|By Marketwired .||
|December 14, 2012 09:40 AM EST||
NEW YORK, NY -- (Marketwire) -- 12/14/12 -- Economic conditions in the United States and Europe are making growth challenging but within reach for chemical producers such as E. I. du Pont de Nemours and Company (NYSE: DD) and The Dow Chemical Company (NYSE: DOW). The pending and much ballyhooed fiscal cliff is clouding the future of the U.S. market while sovereign debt crises continue to portend uncertainty and pricing difficulty in Europe. The future of the much-debated natural gas export market will also factor into the outlook of chemical producers. Companies within the industry are responding effectively to those challenges by adjusting strategies, shifting focus to higher growth potential markets and lowering input costs where possible.
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In direct response to the nearing fiscal cliff, some chemical producers are upping share buybacks in favor of dividend payouts to reassure shareholders and provide further stability in the event of greater economic turmoil in January. E. I. du Pont de Nemours and Company is among companies employing this strategy. It recently announced that its board authorized a $1 billion share repurchase program that led to an uptick in activity.
Uneven demand is making it especially important to capitalize on select markets moving in positive directions. Both The Dow Chemical Company and Du Pont de Nemours are effectively executing this strategy at this time. A business unit of Dow is responding to better global demand of dispersants products with plans to ramp up production. Specifically, it will start making more TAMOL and OROTAN High-Performance Hydrophobically Modified Copolymer Dispersants beginning in the first quarter of next year. Growth in this particular market is encouraging because applications for such products are incredibly varied and in turn, less susceptible to sudden changes in demand levels. Pricing levels may have created challenges for Dow in the previous quarter but the company appears to be moving in a positive direction heading into next year.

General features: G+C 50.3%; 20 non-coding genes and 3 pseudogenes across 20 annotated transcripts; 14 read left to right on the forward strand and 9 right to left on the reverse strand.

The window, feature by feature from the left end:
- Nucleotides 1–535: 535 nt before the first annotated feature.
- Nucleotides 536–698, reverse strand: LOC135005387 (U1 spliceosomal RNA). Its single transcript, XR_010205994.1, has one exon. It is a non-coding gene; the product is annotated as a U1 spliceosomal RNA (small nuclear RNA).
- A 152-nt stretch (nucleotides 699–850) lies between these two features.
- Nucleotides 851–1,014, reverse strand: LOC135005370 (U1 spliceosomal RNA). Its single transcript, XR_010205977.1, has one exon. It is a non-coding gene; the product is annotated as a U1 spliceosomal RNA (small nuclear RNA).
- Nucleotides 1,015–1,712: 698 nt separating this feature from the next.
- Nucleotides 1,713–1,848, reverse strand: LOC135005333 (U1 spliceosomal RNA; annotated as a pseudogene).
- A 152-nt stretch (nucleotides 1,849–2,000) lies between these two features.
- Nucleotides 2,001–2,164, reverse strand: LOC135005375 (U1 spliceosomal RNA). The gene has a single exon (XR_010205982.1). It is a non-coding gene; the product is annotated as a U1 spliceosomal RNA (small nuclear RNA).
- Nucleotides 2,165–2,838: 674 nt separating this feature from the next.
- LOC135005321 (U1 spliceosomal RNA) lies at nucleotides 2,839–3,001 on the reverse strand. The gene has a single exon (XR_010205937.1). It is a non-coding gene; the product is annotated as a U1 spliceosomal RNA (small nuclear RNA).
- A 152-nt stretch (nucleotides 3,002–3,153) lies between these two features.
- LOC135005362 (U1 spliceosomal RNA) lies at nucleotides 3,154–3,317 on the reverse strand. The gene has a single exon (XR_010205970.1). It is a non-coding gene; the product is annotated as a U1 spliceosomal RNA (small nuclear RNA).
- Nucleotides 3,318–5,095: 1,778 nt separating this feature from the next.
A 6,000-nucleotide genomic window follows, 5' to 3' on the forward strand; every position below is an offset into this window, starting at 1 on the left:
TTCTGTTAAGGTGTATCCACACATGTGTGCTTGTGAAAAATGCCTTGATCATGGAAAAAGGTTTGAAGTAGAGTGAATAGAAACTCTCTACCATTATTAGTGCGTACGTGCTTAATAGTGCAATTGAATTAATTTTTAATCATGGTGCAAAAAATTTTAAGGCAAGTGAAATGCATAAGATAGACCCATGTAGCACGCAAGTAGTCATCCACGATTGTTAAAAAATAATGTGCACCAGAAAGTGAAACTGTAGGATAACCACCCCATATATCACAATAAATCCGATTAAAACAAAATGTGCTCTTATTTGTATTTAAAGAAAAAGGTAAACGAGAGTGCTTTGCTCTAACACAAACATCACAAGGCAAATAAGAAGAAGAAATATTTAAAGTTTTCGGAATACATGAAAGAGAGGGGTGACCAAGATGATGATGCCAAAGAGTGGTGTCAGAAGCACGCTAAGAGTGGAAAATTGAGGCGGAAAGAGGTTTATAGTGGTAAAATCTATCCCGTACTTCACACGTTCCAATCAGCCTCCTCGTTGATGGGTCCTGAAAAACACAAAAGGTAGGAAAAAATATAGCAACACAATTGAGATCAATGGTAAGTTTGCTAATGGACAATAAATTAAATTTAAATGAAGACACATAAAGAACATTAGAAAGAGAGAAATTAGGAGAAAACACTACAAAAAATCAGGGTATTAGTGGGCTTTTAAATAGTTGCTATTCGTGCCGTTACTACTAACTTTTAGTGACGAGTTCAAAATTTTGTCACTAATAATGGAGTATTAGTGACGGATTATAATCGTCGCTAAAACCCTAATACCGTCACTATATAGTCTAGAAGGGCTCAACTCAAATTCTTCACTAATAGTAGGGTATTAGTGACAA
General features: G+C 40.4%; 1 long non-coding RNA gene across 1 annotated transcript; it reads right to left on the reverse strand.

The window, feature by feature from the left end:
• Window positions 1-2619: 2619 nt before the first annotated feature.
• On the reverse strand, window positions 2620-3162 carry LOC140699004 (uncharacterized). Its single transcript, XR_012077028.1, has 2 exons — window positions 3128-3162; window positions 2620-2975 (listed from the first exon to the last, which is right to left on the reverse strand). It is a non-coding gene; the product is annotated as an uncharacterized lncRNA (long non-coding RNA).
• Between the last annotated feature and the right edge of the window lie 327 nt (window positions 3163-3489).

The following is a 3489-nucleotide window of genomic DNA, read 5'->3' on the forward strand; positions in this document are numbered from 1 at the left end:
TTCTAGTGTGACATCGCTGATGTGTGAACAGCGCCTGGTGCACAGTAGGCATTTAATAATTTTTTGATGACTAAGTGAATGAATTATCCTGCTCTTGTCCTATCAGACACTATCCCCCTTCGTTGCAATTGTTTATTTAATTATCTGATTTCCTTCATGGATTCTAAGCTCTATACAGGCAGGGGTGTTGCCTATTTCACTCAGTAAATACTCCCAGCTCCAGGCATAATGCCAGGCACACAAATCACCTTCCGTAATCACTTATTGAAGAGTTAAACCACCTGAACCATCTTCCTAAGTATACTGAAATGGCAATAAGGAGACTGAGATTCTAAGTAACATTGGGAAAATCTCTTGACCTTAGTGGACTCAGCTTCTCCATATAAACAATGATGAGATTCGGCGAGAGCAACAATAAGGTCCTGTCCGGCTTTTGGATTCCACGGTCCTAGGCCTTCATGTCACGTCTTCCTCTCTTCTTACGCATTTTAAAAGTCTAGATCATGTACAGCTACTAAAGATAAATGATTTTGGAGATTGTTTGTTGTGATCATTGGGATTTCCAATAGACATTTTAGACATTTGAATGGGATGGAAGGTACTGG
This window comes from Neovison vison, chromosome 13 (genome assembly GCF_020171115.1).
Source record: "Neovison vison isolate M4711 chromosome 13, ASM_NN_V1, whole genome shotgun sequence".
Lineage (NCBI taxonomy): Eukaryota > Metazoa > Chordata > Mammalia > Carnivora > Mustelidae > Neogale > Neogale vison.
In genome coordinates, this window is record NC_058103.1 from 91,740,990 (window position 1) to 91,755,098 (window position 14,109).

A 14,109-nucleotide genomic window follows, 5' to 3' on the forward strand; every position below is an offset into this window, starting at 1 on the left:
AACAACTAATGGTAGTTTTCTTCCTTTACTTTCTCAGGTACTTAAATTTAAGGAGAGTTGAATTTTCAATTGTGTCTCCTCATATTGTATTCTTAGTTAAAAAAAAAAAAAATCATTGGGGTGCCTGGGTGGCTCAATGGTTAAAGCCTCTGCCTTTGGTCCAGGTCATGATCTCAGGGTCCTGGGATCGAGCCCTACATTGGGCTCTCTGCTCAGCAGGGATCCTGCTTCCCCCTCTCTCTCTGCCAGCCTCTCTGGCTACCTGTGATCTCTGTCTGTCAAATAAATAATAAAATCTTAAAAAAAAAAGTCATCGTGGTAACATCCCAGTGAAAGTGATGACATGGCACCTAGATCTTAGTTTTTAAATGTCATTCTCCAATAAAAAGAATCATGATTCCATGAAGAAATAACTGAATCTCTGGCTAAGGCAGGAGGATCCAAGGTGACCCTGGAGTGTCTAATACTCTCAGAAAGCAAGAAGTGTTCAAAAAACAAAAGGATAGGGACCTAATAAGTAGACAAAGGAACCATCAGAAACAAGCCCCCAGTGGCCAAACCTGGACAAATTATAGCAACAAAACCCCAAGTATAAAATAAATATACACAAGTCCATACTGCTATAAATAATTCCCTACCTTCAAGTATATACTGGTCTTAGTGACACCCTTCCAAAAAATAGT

Like Dow, DuPont is responding effectively to varying demand levels and an unclear economic outlook. In a recent interview, DuPont chair and chief executive officer Ellen Kullman said the company plans to spend less than initially expected next year on capital projects. Furthermore, it will delay some projects and lower spending now until there is a better understanding of what the U.S. tax policy will look like next year. The move appears to stem from an industry-wide trend of not knowing how consumers will act until a resolution is reached in Washington. Some areas of its operations will see fewer cuts and delays than others though. Agricultural and nutrition projects, for example, currently offer high potential for growth and may get even more funding. Conversely, uncertainty out of the automotive sector is a concern at this time.
The future of the natural gas export market is another factor to consider when looking at major chemical producers. Natural gas plays a significant role in the production of a variety of chemicals and products. Natural gas gluts have spurred talks of ramping up export activities but many chemical companies favor keeping supplies domestic to keep prices at their current low levels. These low prices also give them a competitive advantage over foreign rivals. Increased exports may neutralize this edge and pressure margins.
Overall, substantial gains in the short-term may be ambitious, but chemical companies are doing an admirable job of putting themselves in a position to not only provide stability in the event of an economic slow-down, but to actually grow. Resolution of the fiscal cliff in the U.S. and a further easing of sovereign debt concerns in Europe should facilitate growth in the region. Stability-minded investors might want to look closely at major chemical producers tapping into high-growth potential markets while also keeping an eye on exposure to the natural gas export situation.
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